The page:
Many tobacconists' opening orders exceeded the two-box-per-shape minimum order, with some even calling back to double their order after the show. Several noted retailers now stocking the Reserva Organica include Chicago's Iwan Ries and Cigar King, L.A.'s Cigar Warehouse, the Southwest's Stag Tobacconists, several Tinder Boxes, and Keith Rumbo's Club Humidor in San Antonio, Bock reports. "At the Las Vegas Big Smoke, interest was high," he said, "and we heard several comments that it was this year's top cigar."

Unraveling Organic's Implications
Plasencia is careful not to make any health claims for this product, saying only that he wanted to produce a cigar with the clean, pure taste of only the finest tobacco, untainted by chemicals. Reports from the field indicate smokers are responding enthusiastically to the concept.

A certification is no better than the certifying organization, of course, which in this case is the Organic Crop Improvement Association. Headquartered in Lincoln, Nebraska, it is world-recognized as the number-one governing body within the organic food world. Their inspection and certification process was lengthy, arduous, and open-ended, with renewal of the certification being dependent on passing annual follow-up inspections. The OCIA dropped in unexpectedly for months, and they observed every step of planting, growing, harvesting, leaf processing, and manufacturing. The certificate was issued on April 14, 2000, and states OCIA "visited (Plasencia's) operation, tested and evaluated the methods of production, plants, and soil, and determined they meet OCIA's strict standards for the production of organic foods."

Recently, I spoke with Nestor Plasencia, Jr., who has been intimately involved in the project prior to 1999, the year of the first harvest. "It is most interesting to me, because it combines natural techniques with modern technology, " he says. Plasencia, Jr., 26 years old, is the fifth-generation Plasencia in the tobacco industry. He is a graduate Engineer of Agronomy from the National Institute of Agronomy, near Danli, Honduras. The degree involves a rigorous four-year curriculum of classroom and slaving in the fields, and the Institute is recognized as perhaps the top school of agronomy in the world.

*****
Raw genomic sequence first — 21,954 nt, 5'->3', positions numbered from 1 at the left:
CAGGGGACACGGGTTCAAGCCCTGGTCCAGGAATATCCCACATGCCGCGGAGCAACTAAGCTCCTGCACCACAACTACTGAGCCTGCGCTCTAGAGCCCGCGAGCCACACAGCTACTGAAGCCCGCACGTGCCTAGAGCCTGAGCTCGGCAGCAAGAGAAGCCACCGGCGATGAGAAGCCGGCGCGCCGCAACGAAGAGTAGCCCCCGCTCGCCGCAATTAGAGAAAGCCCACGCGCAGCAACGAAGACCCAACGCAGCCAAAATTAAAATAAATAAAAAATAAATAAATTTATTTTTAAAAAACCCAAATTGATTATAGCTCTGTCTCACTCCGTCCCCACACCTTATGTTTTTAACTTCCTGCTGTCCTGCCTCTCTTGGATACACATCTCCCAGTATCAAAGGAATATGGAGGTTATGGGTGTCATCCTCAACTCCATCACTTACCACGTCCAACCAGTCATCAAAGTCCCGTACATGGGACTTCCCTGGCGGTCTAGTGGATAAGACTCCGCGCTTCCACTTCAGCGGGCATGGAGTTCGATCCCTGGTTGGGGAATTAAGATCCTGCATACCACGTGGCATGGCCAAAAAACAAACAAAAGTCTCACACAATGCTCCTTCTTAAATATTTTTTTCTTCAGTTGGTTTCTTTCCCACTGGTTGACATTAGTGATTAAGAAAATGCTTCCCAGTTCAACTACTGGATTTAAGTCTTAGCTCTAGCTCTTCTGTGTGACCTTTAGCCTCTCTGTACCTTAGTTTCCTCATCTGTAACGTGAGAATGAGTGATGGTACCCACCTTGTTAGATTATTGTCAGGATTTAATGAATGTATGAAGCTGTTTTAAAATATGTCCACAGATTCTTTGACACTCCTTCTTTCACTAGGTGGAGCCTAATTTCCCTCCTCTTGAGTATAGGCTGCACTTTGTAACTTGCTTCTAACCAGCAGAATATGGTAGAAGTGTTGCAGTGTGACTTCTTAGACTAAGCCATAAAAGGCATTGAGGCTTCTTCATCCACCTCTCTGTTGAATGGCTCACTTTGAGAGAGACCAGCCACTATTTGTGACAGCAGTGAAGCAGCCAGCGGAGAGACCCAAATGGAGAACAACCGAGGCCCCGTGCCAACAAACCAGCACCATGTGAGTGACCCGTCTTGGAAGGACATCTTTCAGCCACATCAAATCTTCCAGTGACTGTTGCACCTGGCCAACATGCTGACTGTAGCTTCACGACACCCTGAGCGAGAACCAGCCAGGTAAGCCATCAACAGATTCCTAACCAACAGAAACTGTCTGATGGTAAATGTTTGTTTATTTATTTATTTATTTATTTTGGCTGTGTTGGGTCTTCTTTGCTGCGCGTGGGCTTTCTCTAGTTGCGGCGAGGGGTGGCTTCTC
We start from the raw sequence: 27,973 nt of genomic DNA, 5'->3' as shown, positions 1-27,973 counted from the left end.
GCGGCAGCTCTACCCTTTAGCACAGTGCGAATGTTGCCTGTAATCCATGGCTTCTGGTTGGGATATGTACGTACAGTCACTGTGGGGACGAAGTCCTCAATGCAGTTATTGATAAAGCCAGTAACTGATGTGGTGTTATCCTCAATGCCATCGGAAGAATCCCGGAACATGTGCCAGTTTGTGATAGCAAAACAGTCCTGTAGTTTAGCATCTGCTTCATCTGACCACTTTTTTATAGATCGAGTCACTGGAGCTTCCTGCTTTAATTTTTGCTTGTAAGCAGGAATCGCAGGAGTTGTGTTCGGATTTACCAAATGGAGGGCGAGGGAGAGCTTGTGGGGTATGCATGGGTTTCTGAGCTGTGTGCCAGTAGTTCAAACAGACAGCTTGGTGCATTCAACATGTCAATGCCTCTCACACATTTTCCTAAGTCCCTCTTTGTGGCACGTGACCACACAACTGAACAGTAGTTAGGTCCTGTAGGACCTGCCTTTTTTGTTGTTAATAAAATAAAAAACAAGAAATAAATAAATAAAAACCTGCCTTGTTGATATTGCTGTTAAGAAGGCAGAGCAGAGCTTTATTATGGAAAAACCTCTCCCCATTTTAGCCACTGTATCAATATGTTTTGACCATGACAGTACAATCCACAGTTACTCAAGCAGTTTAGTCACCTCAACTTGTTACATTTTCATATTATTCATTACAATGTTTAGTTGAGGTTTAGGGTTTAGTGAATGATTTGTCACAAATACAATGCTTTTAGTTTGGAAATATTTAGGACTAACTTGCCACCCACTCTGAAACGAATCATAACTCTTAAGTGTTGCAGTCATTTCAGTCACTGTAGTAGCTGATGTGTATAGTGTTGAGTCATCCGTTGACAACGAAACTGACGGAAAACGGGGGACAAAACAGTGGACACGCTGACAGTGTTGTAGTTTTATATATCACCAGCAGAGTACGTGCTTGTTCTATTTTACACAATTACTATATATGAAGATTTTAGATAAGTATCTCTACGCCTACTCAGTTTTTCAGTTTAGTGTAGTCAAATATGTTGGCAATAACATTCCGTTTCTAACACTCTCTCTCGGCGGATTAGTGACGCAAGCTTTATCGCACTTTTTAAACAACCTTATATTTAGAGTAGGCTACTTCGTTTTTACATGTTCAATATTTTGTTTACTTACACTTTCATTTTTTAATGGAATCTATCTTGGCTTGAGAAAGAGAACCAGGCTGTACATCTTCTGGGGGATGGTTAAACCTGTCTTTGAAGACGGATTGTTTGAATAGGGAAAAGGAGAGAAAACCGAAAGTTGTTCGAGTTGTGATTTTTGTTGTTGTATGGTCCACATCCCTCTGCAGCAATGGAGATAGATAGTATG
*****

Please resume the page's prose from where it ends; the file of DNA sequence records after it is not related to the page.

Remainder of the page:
Plasencia, Jr. describes the workload for organic farming as "just about double that for regular tobacco, beginning before the seeds go into the ground." All farm equipment, implements, and containers needed to be dedicated to the organic operation, to avoid contamination by chemically-laden soil or crops from other areas. "We needed a plot of land that had not seen chemical fertilizers or pesticides for at least four years," he explains. "The 160 acres we chose has been uncultivated for much longer, last being used for grazing cattle. Their manure ensured the soil would be extra fertile."

The Plasencias grow each year's crop on 40 acres, and leave the other land fallow for rotation. The first harvest was in early 1999, the 2000 crop is sleeping, and they're just now planting for 2001. "At present, we grow only Habano Criollo," notes Plasencia, Jr.

Interestingly, the Plasencias are blending all their tobacco from this single strain, on this one farm. To get the balanced blend of different flavors, they mix tobaccos from the different soils found in different areas of the farm. The wrapper is shade-grown Habana Criollo from the farm. Thus, this cigar is as puro as you can get.

Farming Norms Turned Upside Down
"The season prior to planting the tobacco, we planted organic legumes [beans]," says Plasencia, Jr. "These absorb the 78% nitrogen in the atmosphere. We then plowed the mature crop under, which enriched the soil with nitrogen." Nitrogen is especially important in the tobacco's early growing stage, creating rapid growth and a strong stalk structure.